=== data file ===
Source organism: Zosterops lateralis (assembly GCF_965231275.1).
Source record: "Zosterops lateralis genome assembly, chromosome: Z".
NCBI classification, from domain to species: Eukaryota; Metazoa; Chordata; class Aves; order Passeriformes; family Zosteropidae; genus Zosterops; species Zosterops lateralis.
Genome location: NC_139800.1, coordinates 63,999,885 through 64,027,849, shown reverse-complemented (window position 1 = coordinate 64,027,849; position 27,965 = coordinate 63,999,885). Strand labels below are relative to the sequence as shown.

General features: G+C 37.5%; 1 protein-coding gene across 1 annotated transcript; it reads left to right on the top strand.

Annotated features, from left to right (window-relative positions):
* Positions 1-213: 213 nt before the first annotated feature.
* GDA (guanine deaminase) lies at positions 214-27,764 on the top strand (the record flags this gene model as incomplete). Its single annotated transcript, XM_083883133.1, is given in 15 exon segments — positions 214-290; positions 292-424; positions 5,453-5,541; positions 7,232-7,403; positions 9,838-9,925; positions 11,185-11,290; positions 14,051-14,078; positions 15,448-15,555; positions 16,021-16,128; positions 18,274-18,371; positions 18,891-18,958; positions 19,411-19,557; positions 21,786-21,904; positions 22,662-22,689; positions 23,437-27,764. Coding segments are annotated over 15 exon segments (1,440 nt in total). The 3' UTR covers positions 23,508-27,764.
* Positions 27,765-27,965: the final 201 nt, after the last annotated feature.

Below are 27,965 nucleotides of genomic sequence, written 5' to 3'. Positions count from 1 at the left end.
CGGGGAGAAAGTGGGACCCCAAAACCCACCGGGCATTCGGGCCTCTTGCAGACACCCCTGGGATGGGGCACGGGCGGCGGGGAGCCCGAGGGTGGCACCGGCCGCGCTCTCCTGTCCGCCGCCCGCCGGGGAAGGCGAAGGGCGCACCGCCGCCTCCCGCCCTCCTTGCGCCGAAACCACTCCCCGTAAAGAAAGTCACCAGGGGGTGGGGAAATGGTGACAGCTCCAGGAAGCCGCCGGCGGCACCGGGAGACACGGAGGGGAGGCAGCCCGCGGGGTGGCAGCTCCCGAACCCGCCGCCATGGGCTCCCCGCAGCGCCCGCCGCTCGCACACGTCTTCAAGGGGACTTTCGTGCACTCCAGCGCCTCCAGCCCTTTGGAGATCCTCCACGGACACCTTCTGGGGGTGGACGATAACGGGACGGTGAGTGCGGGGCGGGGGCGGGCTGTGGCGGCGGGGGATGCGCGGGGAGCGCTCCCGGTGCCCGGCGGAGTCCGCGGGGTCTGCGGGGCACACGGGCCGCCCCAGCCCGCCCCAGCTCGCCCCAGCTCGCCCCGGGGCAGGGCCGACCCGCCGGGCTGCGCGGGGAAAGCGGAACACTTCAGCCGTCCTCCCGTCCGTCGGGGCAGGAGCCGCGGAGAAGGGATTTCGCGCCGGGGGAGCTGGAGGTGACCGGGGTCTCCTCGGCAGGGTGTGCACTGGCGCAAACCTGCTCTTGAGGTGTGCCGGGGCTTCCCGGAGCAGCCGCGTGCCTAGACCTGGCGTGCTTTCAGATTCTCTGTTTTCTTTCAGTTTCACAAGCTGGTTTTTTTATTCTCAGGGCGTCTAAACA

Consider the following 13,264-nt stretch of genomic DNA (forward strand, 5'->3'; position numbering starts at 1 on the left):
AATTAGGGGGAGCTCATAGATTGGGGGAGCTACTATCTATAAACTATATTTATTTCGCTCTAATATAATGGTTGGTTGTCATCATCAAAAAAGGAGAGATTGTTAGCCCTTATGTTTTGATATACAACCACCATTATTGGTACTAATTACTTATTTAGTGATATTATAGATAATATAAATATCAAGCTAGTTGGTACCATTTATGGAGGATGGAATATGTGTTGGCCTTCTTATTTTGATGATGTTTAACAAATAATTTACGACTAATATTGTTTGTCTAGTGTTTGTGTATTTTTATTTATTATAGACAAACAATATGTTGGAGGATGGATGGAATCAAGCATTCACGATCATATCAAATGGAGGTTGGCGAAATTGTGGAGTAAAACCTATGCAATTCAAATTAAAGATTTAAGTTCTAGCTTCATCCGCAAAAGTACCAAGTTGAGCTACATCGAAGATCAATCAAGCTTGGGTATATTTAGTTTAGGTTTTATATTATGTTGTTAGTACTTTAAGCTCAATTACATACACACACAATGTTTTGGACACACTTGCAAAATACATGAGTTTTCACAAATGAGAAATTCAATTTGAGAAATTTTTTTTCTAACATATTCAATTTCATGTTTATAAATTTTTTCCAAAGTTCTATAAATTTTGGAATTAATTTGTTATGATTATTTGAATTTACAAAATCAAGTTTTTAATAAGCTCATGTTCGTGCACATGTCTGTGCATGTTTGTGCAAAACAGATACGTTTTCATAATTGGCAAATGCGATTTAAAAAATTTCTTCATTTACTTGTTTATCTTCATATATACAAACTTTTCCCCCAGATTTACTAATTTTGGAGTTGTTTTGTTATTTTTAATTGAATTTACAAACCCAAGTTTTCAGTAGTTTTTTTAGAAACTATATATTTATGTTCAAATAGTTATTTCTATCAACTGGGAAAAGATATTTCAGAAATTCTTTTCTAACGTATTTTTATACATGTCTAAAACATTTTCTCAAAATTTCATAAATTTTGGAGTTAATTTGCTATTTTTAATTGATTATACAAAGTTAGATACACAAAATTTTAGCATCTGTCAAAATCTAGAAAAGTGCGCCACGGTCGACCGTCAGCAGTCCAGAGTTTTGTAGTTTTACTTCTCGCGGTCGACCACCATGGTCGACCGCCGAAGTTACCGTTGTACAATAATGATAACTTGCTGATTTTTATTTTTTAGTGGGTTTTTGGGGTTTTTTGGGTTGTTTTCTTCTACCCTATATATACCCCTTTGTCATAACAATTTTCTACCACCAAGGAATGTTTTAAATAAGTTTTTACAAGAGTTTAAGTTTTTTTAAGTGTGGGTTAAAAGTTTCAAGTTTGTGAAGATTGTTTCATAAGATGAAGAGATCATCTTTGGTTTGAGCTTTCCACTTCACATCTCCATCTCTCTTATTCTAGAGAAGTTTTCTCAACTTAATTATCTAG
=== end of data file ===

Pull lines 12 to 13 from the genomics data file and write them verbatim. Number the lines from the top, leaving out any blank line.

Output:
Consider the following 13,264-nt stretch of genomic DNA (forward strand, 5'->3'; position numbering starts at 1 on the left):
AATTAGGGGGAGCTCATAGATTGGGGGAGCTACTATCTATAAACTATATTTATTTCGCTCTAATATAATGGTTGGTTGTCATCATCAAAAAAGGAGAGATTGTTAGCCCTTATGTTTTGATATACAACCACCATTATTGGTACTAATTACTTATTTAGTGATATTATAGATAATATAAATATCAAGCTAGTTGGTACCATTTATGGAGGATGGAATATGTGTTGGCCTTCTTATTTTGATGATGTTTAACAAATAATTTACGACTAATATTGTTTGTCTAGTGTTTGTGTATTTTTATTTATTATAGACAAACAATATGTTGGAGGATGGATGGAATCAAGCATTCACGATCATATCAAATGGAGGTTGGCGAAATTGTGGAGTAAAACCTATGCAATTCAAATTAAAGATTTAAGTTCTAGCTTCATCCGCAAAAGTACCAAGTTGAGCTACATCGAAGATCAATCAAGCTTGGGTATATTTAGTTTAGGTTTTATATTATGTTGTTAGTACTTTAAGCTCAATTACATACACACACAATGTTTTGGACACACTTGCAAAATACATGAGTTTTCACAAATGAGAAATTCAATTTGAGAAATTTTTTTTCTAACATATTCAATTTCATGTTTATAAATTTTTTCCAAAGTTCTATAAATTTTGGAATTAATTTGTTATGATTATTTGAATTTACAAAATCAAGTTTTTAATAAGCTCATGTTCGTGCACATGTCTGTGCATGTTTGTGCAAAACAGATACGTTTTCATAATTGGCAAATGCGATTTAAAAAATTTCTTCATTTACTTGTTTATCTTCATATATACAAACTTTTCCCCCAGATTTACTAATTTTGGAGTTGTTTTGTTATTTTTAATTGAATTTACAAACCCAAGTTTTCAGTAGTTTTTTTAGAAACTATATATTTATGTTCAAATAGTTATTTCTATCAACTGGGAAAAGATATTTCAGAAATTCTTTTCTAACGTATTTTTATACATGTCTAAAACATTTTCTCAAAATTTCATAAATTTTGGAGTTAATTTGCTATTTTTAATTGATTATACAAAGTTAGATACACAAAATTTTAGCATCTGTCAAAATCTAGAAAAGTGCGCCACGGTCGACCGTCAGCAGTCCAGAGTTTTGTAGTTTTACTTCTCGCGGTCGACCACCATGGTCGACCGCCGAAGTTACCGTTGTACAATAATGATAACTTGCTGATTTTTATTTTTTAGTGGGTTTTTGGGGTTTTTTGGGTTGTTTTCTTCTACCCTATATATACCCCTTTGTCATAACAATTTTCTACCACCAAGGAATGTTTTAAATAAGTTTTTACAAGAGTTTAAGTTTTTTTAAGTGTGGGTTAAAAGTTTCAAGTTTGTGAAGATTGTTTCATAAGATGAAGAGATCATCTTTGGTTTGAGCTTTCCACTTCACATCTCCATCTCTCTTATTCTAGAGAAGTTTTCTCAACTTAATTATCTAG